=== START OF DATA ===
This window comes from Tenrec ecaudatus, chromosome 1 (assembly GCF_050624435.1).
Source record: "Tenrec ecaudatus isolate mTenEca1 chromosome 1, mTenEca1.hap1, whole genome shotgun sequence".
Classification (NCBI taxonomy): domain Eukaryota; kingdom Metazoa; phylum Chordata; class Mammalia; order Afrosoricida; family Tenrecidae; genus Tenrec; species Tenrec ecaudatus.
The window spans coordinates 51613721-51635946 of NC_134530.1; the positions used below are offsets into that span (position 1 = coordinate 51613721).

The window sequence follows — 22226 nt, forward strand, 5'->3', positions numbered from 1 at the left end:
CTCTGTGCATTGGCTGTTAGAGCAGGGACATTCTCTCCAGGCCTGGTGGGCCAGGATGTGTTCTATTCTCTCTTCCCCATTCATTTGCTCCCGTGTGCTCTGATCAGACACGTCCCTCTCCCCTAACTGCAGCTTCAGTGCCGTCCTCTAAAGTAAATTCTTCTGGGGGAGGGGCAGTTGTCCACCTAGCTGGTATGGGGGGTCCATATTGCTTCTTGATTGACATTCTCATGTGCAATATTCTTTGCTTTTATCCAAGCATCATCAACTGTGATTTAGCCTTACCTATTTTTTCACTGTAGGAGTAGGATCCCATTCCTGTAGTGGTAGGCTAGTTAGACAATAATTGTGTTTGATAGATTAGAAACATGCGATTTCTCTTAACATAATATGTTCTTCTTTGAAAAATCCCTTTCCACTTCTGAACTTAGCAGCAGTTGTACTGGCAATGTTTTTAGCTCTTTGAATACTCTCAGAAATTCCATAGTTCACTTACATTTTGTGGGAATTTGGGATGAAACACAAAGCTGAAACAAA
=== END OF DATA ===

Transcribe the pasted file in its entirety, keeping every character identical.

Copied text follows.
This window comes from Tenrec ecaudatus, chromosome 1 (assembly GCF_050624435.1).
Source record: "Tenrec ecaudatus isolate mTenEca1 chromosome 1, mTenEca1.hap1, whole genome shotgun sequence".
Classification (NCBI taxonomy): domain Eukaryota; kingdom Metazoa; phylum Chordata; class Mammalia; order Afrosoricida; family Tenrecidae; genus Tenrec; species Tenrec ecaudatus.
The window spans coordinates 51613721-51635946 of NC_134530.1; the positions used below are offsets into that span (position 1 = coordinate 51613721).

The window sequence follows — 22226 nt, forward strand, 5'->3', positions numbered from 1 at the left end:
CTCTGTGCATTGGCTGTTAGAGCAGGGACATTCTCTCCAGGCCTGGTGGGCCAGGATGTGTTCTATTCTCTCTTCCCCATTCATTTGCTCCCGTGTGCTCTGATCAGACACGTCCCTCTCCCCTAACTGCAGCTTCAGTGCCGTCCTCTAAAGTAAATTCTTCTGGGGGAGGGGCAGTTGTCCACCTAGCTGGTATGGGGGGTCCATATTGCTTCTTGATTGACATTCTCATGTGCAATATTCTTTGCTTTTATCCAAGCATCATCAACTGTGATTTAGCCTTACCTATTTTTTCACTGTAGGAGTAGGATCCCATTCCTGTAGTGGTAGGCTAGTTAGACAATAATTGTGTTTGATAGATTAGAAACATGCGATTTCTCTTAACATAATATGTTCTTCTTTGAAAAATCCCTTTCCACTTCTGAACTTAGCAGCAGTTGTACTGGCAATGTTTTTAGCTCTTTGAATACTCTCAGAAATTCCATAGTTCACTTACATTTTGTGGGAATTTGGGATGAAACACAAAGCTGAAACAAA